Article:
Slow Train To Ikeda
Below is this year’s Grade 11 winner of the Serup Poetry Competition.
I am on a slow train to Ikeda —
a town in western Japan
where you lived as a baby
when you had curly chestnut hair.
I met you years ago
when I lived in a world of
white houses with white fences
fish and chips on grass
pumpkin spiced scones
and my father’s grey eyes
the kind of eyes that I never had.
My father left me before I could spell
but I grew up writing poems about him,
each word paying for each strand of chromosome
he had left at my doorstep.
But he is not here,
I'm on a slow train to Ikeda
the seats in this train are spinach green.
Outside, people are cooking rice in their miniature houses
steam rising up chimneys, tinting the clouds hues of orange
cracking up a little entrance to heaven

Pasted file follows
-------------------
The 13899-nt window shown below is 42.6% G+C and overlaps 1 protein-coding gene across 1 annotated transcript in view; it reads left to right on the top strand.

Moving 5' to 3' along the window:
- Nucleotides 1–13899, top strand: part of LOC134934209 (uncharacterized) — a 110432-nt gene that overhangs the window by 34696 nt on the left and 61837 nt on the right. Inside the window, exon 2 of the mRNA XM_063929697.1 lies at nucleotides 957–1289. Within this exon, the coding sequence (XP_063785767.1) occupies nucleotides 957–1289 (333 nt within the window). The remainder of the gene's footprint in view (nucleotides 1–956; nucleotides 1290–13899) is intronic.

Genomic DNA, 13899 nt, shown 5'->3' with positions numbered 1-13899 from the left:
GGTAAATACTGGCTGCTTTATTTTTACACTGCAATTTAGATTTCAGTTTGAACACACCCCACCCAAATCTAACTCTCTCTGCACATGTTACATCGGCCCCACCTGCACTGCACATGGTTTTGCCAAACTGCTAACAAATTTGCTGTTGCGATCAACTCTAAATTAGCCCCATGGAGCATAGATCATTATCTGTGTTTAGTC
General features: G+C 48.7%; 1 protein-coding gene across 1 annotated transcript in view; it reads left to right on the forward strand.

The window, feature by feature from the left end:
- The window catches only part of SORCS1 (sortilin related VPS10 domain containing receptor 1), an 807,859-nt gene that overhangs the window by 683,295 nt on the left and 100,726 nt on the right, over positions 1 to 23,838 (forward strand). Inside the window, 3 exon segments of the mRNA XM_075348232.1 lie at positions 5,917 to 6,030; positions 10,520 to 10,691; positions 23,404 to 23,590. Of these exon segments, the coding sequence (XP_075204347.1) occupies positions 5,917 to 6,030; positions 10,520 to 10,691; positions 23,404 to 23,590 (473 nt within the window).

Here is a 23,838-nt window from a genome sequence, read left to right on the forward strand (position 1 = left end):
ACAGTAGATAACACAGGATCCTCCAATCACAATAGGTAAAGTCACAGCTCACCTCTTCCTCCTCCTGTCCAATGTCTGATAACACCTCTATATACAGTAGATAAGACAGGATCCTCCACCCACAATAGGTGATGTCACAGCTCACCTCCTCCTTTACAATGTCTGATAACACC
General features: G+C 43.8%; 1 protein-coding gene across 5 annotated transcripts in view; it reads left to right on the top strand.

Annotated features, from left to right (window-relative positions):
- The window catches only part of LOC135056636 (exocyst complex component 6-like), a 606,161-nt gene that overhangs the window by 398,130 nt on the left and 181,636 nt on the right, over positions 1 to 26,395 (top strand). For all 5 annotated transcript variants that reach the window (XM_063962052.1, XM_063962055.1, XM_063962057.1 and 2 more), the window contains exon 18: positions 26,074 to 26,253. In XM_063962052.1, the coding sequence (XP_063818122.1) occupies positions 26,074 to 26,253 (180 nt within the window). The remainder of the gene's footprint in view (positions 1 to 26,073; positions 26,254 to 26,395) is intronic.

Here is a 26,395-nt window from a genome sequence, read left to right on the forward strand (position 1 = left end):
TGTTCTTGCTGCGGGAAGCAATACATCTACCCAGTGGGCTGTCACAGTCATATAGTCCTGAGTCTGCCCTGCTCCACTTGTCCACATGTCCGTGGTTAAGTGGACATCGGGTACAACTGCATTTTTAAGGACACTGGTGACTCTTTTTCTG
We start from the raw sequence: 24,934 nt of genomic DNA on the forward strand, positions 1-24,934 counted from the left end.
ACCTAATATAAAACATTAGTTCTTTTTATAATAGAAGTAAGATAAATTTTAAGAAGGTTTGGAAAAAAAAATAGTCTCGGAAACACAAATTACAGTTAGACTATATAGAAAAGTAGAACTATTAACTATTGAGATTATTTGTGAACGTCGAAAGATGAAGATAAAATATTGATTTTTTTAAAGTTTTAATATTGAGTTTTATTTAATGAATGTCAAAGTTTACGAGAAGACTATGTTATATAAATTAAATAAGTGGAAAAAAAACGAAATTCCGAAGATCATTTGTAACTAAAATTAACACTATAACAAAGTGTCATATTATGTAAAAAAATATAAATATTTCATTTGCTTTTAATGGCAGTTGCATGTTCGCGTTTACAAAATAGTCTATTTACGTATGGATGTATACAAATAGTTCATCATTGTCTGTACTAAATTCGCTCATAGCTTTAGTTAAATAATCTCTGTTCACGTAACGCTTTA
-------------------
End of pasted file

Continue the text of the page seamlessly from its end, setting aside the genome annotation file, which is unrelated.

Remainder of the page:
It's a quiet town
all the sounds in the world drained
from the underground pipes.
People living monotonous lives
washing the rice,
once, twice, three times
As I sit here, on a seat
as green as traffic lights
I try to hear your voice
and feel the soft fuzz of your hair.
The present feels so alive
the tangibility of it might leak
and flood the carriages of this train.
If you were here right now
you would ask me,
"Do you still write?"
I would say,
"The new criteria is too hard.
I don't tick those boxes anymore."
You would then say something along the lines of
"You tick 'em boxes that others don't."
But you are not here,
I am on a slow train to Ikeda.
Out of all these blue-roofed houses,
which one did you live in?
Your Norwegian mother, who moved here
with your Japanese father:
did she miss
the opposite shore of the Pacific?
Maybe you too,
are on a slow train to Ikeda
one that departed
three minutes before mine
Maybe my father is waiting
at the terminal station.
He couldn't find me all these years
because he was cursed — stuck in a loop of time.
Standing with the rice-cooking villagers,
on the bleaker end of love,
he waves at me
his hair looking as grey as his eyes.
Grace L, Allard ‘19